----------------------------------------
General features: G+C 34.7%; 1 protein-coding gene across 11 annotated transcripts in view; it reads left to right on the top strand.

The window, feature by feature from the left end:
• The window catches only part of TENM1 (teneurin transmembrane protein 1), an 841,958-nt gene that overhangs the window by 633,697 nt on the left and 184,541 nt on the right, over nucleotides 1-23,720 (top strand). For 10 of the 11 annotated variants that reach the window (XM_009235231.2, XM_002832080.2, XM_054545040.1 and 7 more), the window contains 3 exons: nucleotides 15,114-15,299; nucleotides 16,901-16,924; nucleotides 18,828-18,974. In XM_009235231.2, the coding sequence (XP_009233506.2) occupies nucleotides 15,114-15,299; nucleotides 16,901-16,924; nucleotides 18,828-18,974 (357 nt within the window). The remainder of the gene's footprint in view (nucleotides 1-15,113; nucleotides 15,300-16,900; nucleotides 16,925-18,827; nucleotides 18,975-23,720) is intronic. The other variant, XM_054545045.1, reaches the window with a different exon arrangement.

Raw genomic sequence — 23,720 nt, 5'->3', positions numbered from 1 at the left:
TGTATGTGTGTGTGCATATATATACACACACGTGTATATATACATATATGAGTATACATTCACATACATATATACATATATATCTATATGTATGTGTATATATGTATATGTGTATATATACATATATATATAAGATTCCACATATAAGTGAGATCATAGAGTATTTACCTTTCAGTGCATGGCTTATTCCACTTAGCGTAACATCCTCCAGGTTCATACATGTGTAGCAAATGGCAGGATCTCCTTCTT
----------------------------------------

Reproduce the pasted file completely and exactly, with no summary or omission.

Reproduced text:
General features: G+C 34.7%; 1 protein-coding gene across 11 annotated transcripts in view; it reads left to right on the top strand.

The window, feature by feature from the left end:
• The window catches only part of TENM1 (teneurin transmembrane protein 1), an 841,958-nt gene that overhangs the window by 633,697 nt on the left and 184,541 nt on the right, over nucleotides 1-23,720 (top strand). For 10 of the 11 annotated variants that reach the window (XM_009235231.2, XM_002832080.2, XM_054545040.1 and 7 more), the window contains 3 exons: nucleotides 15,114-15,299; nucleotides 16,901-16,924; nucleotides 18,828-18,974. In XM_009235231.2, the coding sequence (XP_009233506.2) occupies nucleotides 15,114-15,299; nucleotides 16,901-16,924; nucleotides 18,828-18,974 (357 nt within the window). The remainder of the gene's footprint in view (nucleotides 1-15,113; nucleotides 15,300-16,900; nucleotides 16,925-18,827; nucleotides 18,975-23,720) is intronic. The other variant, XM_054545045.1, reaches the window with a different exon arrangement.

Raw genomic sequence — 23,720 nt, 5'->3', positions numbered from 1 at the left:
TGTATGTGTGTGTGCATATATATACACACACGTGTATATATACATATATGAGTATACATTCACATACATATATACATATATATCTATATGTATGTGTATATATGTATATGTGTATATATACATATATATATAAGATTCCACATATAAGTGAGATCATAGAGTATTTACCTTTCAGTGCATGGCTTATTCCACTTAGCGTAACATCCTCCAGGTTCATACATGTGTAGCAAATGGCAGGATCTCCTTCTT